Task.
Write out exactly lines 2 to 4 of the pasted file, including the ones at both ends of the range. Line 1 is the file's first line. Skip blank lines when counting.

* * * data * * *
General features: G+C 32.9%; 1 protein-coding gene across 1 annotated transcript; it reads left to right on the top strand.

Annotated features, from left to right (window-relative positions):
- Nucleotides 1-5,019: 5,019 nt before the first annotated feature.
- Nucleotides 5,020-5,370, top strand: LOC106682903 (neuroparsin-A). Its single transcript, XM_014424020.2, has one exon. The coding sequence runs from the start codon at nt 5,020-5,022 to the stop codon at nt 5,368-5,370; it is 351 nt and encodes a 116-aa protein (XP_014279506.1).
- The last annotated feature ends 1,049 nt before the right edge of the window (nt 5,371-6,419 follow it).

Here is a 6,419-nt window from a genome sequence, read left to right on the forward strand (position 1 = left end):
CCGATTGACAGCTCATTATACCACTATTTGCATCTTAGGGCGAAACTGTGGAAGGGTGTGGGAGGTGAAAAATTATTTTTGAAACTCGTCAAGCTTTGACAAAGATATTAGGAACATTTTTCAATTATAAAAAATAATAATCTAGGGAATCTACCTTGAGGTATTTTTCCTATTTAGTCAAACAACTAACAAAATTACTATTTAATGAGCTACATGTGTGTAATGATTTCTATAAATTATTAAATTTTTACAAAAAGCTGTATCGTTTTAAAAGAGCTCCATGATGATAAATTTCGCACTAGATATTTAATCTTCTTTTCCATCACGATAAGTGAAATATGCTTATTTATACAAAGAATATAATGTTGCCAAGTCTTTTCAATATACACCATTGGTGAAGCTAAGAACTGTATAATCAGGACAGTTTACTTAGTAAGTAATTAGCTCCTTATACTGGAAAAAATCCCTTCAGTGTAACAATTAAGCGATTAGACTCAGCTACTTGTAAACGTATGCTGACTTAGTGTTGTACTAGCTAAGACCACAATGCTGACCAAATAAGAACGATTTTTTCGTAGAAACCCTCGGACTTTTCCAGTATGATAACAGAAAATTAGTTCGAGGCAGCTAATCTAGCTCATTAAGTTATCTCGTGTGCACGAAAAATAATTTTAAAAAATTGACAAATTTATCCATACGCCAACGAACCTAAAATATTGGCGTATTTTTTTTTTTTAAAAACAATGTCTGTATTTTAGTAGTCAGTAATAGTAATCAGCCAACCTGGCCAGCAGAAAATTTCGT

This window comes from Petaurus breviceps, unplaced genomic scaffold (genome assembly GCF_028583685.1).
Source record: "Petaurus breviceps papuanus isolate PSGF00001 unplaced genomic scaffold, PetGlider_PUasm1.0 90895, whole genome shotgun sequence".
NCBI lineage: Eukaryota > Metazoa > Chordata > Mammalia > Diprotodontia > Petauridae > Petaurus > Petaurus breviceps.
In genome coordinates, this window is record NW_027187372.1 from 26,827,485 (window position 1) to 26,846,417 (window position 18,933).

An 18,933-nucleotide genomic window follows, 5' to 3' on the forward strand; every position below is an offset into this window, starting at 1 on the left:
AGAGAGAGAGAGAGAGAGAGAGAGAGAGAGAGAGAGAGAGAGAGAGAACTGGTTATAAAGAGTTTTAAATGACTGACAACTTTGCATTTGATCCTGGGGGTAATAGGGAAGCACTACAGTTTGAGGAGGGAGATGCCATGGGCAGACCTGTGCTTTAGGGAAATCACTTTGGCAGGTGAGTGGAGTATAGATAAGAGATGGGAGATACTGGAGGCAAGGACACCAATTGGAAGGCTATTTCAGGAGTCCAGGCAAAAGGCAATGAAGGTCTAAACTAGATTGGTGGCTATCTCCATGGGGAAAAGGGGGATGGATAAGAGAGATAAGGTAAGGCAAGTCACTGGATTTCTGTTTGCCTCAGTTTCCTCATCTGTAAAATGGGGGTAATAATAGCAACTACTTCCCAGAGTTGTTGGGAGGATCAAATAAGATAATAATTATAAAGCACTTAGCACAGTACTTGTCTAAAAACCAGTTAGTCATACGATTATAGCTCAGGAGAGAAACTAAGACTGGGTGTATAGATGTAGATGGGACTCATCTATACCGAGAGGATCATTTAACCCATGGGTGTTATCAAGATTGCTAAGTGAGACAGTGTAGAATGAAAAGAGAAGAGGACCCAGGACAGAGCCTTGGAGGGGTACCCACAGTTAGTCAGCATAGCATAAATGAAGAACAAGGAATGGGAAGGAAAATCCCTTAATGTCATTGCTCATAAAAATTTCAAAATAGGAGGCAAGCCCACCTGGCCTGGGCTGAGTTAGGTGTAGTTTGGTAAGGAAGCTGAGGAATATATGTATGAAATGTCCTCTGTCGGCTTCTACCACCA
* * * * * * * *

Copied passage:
Annotated features, from left to right (window-relative positions):
- Nucleotides 1-5,019: 5,019 nt before the first annotated feature.
- Nucleotides 5,020-5,370, top strand: LOC106682903 (neuroparsin-A). Its single transcript, XM_014424020.2, has one exon. The coding sequence runs from the start codon at nt 5,020-5,022 to the stop codon at nt 5,368-5,370; it is 351 nt and encodes a 116-aa protein (XP_014279506.1).